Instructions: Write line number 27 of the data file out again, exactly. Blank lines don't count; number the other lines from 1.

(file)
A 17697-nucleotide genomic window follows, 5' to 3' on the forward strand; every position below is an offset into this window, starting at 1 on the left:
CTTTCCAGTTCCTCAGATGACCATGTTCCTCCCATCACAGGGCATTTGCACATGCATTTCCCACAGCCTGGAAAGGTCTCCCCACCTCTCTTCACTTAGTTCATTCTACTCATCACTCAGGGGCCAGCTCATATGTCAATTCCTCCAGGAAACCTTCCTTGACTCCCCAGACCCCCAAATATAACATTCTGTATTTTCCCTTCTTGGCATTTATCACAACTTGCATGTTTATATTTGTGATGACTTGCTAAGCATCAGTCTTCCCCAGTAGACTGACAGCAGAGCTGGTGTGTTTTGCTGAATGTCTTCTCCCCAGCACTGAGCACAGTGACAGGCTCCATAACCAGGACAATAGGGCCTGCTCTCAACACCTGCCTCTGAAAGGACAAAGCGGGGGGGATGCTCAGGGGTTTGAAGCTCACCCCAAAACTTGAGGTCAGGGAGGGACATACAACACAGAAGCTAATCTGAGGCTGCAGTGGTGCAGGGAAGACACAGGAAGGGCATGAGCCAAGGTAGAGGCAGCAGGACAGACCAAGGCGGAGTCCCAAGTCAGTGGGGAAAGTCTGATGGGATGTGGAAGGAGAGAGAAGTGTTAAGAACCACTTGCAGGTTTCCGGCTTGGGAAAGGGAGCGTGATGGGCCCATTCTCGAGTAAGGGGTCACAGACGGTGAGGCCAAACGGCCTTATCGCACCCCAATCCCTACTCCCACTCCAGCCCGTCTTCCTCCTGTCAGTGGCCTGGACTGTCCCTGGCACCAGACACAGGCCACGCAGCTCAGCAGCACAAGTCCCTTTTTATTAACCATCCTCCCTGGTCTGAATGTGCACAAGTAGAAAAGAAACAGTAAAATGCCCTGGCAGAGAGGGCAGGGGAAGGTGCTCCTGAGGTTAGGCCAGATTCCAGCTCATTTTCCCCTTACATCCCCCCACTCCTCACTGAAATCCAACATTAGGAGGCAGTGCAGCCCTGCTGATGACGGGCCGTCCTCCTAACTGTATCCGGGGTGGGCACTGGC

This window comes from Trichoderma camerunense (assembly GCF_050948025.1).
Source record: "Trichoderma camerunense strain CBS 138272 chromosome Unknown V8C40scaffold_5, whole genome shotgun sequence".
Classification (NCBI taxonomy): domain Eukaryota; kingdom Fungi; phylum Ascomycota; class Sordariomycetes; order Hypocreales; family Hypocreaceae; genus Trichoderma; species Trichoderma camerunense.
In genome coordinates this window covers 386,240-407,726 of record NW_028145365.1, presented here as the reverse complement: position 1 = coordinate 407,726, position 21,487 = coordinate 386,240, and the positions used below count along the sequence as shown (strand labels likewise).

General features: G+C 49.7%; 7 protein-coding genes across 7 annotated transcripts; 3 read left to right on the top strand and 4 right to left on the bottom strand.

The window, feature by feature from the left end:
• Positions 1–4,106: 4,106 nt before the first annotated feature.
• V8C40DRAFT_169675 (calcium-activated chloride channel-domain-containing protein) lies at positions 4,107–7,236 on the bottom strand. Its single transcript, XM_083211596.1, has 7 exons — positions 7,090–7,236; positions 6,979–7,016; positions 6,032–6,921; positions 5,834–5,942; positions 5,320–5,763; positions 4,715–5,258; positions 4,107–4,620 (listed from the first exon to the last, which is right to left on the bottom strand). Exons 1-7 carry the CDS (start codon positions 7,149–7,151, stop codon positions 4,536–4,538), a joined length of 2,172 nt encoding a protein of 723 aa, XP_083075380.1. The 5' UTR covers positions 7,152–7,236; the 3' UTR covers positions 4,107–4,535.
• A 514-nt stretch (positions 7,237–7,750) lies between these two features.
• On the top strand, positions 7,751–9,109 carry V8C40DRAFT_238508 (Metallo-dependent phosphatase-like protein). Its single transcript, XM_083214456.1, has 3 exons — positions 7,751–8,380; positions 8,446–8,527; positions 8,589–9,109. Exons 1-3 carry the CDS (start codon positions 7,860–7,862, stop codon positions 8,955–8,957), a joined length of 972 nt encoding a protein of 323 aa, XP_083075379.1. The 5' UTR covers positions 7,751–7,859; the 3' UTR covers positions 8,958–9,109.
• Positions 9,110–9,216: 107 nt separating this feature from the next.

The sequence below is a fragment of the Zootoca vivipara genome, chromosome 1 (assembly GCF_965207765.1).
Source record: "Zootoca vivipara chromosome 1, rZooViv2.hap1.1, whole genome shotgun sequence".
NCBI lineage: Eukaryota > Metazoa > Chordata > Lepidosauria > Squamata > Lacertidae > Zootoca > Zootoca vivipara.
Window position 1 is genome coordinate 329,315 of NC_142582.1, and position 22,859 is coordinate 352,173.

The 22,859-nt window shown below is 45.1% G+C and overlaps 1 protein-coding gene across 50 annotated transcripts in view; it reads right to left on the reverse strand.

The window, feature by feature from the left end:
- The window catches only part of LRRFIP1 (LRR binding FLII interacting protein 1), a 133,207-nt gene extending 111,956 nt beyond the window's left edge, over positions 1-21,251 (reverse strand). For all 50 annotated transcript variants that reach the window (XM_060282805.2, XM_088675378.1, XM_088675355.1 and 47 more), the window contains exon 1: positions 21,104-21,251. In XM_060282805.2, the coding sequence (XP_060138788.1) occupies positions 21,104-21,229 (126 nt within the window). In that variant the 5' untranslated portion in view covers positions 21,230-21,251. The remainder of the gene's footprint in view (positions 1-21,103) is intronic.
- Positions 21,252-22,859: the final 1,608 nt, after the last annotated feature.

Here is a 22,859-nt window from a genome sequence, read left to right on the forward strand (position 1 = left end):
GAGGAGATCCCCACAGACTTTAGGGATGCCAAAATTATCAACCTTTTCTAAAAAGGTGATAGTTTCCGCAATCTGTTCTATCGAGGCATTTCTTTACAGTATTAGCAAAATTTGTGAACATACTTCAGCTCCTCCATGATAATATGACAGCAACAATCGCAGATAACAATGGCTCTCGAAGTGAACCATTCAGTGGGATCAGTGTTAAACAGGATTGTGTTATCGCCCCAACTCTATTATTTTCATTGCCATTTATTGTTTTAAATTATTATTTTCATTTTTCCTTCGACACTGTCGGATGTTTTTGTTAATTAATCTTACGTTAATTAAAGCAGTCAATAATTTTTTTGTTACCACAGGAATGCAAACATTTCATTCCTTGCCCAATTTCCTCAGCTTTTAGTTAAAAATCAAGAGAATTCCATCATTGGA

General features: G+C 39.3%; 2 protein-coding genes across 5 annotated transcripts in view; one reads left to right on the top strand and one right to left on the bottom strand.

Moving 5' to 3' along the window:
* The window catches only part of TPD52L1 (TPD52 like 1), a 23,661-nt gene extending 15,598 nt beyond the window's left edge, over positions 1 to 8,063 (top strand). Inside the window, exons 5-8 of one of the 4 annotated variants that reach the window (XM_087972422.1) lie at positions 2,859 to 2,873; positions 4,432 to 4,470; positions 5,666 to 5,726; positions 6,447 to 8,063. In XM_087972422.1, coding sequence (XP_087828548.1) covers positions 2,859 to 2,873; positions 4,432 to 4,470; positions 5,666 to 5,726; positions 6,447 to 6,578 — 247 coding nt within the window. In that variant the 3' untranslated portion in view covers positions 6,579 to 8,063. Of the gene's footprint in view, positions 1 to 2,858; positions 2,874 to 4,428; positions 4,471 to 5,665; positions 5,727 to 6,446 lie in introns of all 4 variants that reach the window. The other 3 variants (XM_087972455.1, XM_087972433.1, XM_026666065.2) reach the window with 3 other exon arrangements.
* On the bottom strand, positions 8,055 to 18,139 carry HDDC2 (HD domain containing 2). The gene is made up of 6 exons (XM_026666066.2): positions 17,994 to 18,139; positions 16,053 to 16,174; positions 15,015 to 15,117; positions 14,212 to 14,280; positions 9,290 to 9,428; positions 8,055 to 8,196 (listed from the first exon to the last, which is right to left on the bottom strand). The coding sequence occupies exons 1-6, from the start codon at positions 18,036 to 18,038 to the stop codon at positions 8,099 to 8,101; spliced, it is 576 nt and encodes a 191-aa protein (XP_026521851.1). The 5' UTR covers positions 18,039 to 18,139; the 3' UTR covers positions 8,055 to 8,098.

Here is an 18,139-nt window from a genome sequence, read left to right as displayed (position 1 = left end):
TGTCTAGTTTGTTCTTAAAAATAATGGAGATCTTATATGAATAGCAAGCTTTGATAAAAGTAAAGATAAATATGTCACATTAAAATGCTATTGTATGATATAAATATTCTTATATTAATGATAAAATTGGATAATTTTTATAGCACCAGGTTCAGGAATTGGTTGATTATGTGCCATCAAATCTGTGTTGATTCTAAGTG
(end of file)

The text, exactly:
* On the bottom strand, positions 8,055 to 18,139 carry HDDC2 (HD domain containing 2). The gene is made up of 6 exons (XM_026666066.2): positions 17,994 to 18,139; positions 16,053 to 16,174; positions 15,015 to 15,117; positions 14,212 to 14,280; positions 9,290 to 9,428; positions 8,055 to 8,196 (listed from the first exon to the last, which is right to left on the bottom strand). The coding sequence occupies exons 1-6, from the start codon at positions 18,036 to 18,038 to the stop codon at positions 8,099 to 8,101; spliced, it is 576 nt and encodes a 191-aa protein (XP_026521851.1). The 5' UTR covers positions 18,039 to 18,139; the 3' UTR covers positions 8,055 to 8,098.